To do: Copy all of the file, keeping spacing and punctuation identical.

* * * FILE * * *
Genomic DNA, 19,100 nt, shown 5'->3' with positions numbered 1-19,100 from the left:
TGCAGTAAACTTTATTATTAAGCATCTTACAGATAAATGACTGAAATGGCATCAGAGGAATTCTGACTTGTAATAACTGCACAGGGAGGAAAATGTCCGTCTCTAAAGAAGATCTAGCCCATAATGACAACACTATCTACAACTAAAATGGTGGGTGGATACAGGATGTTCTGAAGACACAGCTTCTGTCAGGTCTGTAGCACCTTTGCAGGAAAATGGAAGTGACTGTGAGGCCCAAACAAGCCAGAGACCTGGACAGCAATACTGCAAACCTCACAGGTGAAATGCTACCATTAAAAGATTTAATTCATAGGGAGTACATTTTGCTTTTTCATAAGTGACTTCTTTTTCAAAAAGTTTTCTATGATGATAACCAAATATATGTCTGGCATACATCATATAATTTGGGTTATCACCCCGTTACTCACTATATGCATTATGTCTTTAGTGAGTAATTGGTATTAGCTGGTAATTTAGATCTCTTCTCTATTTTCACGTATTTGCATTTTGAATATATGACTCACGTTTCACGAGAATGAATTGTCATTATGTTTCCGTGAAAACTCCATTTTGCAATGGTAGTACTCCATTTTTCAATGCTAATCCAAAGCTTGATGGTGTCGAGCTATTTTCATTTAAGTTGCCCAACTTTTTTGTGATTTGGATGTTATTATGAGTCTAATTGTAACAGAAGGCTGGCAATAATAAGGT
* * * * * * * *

Genomic DNA, 19,100 nt, shown 5'->3' with positions numbered 1-19,100 from the left:
TGCAGTAAACTTTATTATTAAGCATCTTACAGATAAATGACTGAAATGGCATCAGAGGAATTCTGACTTGTAATAACTGCACAGGGAGGAAAATGTCCGTCTCTAAAGAAGATCTAGCCCATAATGACAACACTATCTACAACTAAAATGGTGGGTGGATACAGGATGTTCTGAAGACACAGCTTCTGTCAGGTCTGTAGCACCTTTGCAGGAAAATGGAAGTGACTGTGAGGCCCAAACAAGCCAGAGACCTGGACAGCAATACTGCAAACCTCACAGGTGAAATGCTACCATTAAAAGATTTAATTCATAGGGAGTACATTTTGCTTTTTCATAAGTGACTTCTTTTTCAAAAAGTTTTCTATGATGATAACCAAATATATGTCTGGCATACATCATATAATTTGGGTTATCACCCCGTTACTCACTATATGCATTATGTCTTTAGTGAGTAATTGGTATTAGCTGGTAATTTAGATCTCTTCTCTATTTTCACGTATTTGCATTTTGAATATATGACTCACGTTTCACGAGAATGAATTGTCATTATGTTTCCGTGAAAACTCCATTTTGCAATGGTAGTACTCCATTTTTCAATGCTAATCCAAAGCTTGATGGTGTCGAGCTATTTTCATTTAAGTTGCCCAACTTTTTTGTGATTTGGATGTTATTATGAGTCTAATTGTAACAGAAGGCTGGCAATAATAAGGT